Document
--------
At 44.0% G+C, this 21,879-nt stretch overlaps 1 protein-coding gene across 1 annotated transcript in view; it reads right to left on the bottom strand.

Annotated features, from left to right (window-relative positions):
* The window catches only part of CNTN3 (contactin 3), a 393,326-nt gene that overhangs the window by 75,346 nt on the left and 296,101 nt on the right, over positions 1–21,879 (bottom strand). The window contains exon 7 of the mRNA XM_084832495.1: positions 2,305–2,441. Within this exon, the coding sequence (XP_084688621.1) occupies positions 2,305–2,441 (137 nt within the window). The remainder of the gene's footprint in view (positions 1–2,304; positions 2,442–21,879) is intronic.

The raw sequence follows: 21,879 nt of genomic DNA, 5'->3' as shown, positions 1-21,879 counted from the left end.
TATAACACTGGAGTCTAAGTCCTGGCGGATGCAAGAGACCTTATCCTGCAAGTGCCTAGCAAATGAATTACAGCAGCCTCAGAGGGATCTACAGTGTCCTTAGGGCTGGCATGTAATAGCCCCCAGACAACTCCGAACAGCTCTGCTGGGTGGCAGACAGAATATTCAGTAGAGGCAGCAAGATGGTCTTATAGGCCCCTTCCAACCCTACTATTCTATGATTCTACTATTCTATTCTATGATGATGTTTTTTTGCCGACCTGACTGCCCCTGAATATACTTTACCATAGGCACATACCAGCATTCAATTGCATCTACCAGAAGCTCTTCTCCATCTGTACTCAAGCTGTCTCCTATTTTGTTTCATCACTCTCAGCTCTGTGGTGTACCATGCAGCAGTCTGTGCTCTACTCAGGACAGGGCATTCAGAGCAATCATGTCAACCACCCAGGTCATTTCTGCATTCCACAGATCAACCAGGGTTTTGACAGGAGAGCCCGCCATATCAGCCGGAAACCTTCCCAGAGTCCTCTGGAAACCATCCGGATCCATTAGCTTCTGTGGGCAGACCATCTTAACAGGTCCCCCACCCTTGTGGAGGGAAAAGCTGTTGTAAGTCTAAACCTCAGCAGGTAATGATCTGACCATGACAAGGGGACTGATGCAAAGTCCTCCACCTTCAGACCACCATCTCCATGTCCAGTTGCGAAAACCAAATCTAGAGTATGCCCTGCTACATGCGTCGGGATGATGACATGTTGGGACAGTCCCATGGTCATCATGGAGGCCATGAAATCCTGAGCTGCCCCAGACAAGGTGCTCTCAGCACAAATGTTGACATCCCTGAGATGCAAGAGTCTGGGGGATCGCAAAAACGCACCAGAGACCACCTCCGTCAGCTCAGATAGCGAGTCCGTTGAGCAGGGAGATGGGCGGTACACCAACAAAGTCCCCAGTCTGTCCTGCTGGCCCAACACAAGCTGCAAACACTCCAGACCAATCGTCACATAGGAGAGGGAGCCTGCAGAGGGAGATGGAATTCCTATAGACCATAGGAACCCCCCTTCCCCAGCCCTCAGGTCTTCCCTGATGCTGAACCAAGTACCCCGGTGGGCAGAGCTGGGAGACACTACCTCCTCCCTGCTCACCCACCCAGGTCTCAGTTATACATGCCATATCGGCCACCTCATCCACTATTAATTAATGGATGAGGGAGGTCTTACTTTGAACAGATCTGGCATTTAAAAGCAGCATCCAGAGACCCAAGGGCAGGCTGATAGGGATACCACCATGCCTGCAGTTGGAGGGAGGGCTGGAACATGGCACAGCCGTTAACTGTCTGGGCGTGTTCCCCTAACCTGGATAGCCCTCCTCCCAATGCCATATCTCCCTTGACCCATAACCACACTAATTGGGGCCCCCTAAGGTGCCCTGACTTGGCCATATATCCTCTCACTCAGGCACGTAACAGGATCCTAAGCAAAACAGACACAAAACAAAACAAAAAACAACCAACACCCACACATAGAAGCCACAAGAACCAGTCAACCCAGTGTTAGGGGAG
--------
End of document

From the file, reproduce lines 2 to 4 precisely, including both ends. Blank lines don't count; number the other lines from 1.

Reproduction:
Annotated features, from left to right (window-relative positions):
* The window catches only part of CNTN3 (contactin 3), a 393,326-nt gene that overhangs the window by 75,346 nt on the left and 296,101 nt on the right, over positions 1–21,879 (bottom strand). The window contains exon 7 of the mRNA XM_084832495.1: positions 2,305–2,441. Within this exon, the coding sequence (XP_084688621.1) occupies positions 2,305–2,441 (137 nt within the window). The remainder of the gene's footprint in view (positions 1–2,304; positions 2,442–21,879) is intronic.

The raw sequence follows: 21,879 nt of genomic DNA, 5'->3' as shown, positions 1-21,879 counted from the left end.